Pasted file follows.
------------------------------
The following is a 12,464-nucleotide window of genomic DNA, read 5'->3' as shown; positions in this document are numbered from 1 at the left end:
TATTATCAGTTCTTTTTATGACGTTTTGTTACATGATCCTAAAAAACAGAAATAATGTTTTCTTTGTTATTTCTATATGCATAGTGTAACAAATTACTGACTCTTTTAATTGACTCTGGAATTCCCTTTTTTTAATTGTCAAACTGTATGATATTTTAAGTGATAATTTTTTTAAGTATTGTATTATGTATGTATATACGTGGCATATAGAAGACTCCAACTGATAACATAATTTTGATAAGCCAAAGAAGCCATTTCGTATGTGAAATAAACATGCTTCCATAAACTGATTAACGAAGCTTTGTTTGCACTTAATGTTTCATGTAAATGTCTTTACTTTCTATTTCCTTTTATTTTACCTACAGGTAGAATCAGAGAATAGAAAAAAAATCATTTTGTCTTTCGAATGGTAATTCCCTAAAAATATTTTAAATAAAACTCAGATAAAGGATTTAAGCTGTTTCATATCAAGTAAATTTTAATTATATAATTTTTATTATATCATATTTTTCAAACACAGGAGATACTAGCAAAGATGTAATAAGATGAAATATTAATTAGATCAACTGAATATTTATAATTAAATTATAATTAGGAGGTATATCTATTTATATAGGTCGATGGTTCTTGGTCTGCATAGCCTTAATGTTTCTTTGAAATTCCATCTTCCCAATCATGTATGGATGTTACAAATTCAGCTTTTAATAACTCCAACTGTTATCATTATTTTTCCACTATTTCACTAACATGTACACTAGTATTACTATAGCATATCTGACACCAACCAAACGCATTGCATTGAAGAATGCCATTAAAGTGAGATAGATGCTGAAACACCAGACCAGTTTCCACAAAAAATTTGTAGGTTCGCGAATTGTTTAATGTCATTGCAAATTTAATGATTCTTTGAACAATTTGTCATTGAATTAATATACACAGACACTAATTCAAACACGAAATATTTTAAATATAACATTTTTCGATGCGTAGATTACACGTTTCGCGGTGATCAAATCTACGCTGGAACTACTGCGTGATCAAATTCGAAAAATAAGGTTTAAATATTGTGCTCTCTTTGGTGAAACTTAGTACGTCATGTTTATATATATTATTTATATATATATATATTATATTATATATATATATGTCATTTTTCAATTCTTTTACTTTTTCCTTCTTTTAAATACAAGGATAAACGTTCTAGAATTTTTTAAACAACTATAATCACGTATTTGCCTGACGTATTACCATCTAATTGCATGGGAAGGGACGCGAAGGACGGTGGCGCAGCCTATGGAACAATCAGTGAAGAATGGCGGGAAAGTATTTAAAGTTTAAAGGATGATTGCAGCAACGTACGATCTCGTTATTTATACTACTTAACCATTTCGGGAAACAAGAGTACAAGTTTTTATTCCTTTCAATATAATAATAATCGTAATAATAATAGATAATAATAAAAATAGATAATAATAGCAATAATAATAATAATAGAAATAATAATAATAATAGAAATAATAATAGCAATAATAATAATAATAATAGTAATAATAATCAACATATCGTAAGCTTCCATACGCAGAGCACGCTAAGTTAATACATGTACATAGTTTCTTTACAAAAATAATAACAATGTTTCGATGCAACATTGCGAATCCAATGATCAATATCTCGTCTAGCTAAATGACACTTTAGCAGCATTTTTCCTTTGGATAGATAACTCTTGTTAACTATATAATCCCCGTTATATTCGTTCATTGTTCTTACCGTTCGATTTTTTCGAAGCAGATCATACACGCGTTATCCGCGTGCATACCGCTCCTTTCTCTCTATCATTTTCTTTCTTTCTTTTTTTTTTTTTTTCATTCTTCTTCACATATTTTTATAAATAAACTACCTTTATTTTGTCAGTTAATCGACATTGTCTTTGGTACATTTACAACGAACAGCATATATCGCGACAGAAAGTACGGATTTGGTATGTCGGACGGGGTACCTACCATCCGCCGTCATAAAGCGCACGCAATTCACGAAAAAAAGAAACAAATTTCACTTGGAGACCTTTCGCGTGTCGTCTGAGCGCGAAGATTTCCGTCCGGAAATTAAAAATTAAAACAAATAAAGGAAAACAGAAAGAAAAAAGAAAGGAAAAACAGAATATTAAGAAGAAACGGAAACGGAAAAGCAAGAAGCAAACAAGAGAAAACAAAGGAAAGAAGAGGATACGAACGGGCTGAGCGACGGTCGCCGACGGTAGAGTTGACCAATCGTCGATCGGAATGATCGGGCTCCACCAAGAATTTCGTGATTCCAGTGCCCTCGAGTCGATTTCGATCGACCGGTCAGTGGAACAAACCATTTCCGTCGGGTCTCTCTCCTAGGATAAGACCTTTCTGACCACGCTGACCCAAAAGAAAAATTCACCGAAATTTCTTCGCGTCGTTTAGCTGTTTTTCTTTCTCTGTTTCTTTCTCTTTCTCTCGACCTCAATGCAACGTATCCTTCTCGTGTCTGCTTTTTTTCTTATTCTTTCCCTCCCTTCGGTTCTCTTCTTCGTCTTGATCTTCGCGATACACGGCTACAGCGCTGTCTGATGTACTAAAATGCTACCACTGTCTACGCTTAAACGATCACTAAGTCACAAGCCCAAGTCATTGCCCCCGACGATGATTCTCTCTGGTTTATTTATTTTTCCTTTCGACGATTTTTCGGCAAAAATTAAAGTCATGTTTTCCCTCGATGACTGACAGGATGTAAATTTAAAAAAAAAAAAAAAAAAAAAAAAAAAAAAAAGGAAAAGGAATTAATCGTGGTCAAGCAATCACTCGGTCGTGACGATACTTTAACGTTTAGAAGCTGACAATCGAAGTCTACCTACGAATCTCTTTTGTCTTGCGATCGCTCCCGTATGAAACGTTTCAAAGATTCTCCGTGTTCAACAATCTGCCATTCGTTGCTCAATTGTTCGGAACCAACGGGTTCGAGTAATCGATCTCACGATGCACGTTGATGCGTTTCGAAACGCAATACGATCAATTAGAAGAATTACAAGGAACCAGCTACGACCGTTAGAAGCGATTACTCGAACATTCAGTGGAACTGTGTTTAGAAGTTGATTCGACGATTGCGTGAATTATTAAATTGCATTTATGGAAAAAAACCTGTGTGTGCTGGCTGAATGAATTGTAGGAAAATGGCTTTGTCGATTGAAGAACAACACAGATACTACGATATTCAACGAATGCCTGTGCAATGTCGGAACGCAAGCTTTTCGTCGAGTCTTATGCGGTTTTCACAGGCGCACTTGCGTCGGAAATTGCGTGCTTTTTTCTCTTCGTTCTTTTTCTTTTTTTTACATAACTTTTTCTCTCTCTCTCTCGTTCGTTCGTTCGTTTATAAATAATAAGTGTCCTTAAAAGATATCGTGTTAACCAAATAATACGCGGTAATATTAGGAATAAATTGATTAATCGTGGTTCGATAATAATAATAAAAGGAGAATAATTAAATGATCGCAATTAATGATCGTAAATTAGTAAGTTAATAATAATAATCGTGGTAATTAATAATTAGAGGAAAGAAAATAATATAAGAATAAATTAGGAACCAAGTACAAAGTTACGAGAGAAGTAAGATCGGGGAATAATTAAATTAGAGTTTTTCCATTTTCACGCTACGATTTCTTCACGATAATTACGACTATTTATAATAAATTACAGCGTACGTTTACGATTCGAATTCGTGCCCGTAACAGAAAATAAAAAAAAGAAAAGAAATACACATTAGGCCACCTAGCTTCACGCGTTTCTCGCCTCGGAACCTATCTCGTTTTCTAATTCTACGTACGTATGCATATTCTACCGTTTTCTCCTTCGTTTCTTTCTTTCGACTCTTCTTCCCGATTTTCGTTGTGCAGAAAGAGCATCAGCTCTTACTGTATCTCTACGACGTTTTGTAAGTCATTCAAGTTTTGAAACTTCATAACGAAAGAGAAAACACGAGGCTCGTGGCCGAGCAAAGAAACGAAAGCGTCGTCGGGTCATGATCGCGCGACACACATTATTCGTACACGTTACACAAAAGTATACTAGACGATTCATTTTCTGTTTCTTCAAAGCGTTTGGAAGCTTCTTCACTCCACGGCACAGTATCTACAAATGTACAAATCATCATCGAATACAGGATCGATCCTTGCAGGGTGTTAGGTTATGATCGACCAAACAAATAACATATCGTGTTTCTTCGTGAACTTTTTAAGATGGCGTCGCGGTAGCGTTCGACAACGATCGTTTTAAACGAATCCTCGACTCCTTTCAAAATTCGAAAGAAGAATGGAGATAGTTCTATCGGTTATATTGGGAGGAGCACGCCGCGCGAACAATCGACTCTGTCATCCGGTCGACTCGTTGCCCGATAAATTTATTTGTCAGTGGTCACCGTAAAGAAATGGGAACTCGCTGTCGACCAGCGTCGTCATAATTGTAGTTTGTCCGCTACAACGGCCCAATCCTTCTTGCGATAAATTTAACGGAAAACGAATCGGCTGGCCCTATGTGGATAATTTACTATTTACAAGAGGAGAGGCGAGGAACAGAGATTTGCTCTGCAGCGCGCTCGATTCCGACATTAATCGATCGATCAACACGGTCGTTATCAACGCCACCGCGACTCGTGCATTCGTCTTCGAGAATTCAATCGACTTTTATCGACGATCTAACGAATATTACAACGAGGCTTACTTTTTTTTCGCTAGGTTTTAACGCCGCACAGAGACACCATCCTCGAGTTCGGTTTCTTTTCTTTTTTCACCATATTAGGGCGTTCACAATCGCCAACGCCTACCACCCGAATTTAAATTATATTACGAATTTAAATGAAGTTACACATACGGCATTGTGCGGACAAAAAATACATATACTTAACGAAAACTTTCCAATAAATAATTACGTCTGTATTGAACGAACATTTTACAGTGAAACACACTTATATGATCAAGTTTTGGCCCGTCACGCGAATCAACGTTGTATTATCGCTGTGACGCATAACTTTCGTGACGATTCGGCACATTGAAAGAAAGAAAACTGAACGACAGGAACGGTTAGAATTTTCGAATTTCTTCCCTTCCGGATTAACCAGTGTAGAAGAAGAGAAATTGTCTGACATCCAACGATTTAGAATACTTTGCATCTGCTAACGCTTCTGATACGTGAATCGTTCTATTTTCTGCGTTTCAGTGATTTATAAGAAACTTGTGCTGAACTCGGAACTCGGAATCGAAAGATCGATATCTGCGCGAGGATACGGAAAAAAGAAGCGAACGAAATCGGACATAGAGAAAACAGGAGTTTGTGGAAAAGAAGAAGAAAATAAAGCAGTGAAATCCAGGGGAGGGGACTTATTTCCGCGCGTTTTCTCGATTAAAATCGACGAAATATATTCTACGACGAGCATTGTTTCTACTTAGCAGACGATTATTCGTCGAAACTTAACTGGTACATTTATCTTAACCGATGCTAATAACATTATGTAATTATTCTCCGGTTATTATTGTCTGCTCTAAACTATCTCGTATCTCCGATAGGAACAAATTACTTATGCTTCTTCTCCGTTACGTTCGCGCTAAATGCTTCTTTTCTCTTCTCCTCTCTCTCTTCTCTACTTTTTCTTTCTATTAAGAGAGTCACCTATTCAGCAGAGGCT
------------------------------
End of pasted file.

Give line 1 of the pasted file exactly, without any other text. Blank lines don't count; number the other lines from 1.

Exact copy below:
The following is a 12,464-nucleotide window of genomic DNA, read 5'->3' as shown; positions in this document are numbered from 1 at the left end: